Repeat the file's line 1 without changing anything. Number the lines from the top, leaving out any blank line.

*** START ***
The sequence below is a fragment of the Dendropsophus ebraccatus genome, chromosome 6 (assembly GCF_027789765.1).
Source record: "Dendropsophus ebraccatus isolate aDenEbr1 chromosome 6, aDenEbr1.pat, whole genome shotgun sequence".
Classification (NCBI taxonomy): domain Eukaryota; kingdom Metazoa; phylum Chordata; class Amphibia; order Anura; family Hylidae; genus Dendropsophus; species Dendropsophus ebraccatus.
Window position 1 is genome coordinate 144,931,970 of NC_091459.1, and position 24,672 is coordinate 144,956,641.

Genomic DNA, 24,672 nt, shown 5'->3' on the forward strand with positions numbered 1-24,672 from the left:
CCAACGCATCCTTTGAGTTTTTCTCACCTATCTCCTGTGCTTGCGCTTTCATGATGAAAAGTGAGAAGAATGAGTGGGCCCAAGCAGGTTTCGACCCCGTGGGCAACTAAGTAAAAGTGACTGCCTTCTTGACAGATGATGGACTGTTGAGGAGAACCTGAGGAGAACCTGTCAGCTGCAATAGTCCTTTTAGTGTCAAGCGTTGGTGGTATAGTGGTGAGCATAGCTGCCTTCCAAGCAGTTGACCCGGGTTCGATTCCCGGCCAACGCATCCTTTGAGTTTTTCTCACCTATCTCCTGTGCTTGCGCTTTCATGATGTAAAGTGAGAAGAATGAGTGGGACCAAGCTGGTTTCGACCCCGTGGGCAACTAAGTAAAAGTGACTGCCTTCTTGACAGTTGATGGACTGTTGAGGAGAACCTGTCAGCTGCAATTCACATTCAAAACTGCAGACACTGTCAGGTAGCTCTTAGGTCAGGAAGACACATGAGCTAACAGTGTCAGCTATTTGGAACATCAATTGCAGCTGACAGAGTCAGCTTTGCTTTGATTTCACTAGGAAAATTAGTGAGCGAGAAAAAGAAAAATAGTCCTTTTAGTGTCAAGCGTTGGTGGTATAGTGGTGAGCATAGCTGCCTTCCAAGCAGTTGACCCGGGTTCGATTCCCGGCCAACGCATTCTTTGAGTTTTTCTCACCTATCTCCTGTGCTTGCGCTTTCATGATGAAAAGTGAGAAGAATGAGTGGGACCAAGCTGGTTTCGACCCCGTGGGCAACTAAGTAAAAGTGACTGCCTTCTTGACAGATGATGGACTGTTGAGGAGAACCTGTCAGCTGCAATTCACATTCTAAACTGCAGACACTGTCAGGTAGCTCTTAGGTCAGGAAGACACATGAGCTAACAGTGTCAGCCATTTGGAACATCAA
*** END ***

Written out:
The sequence below is a fragment of the Dendropsophus ebraccatus genome, chromosome 6 (assembly GCF_027789765.1).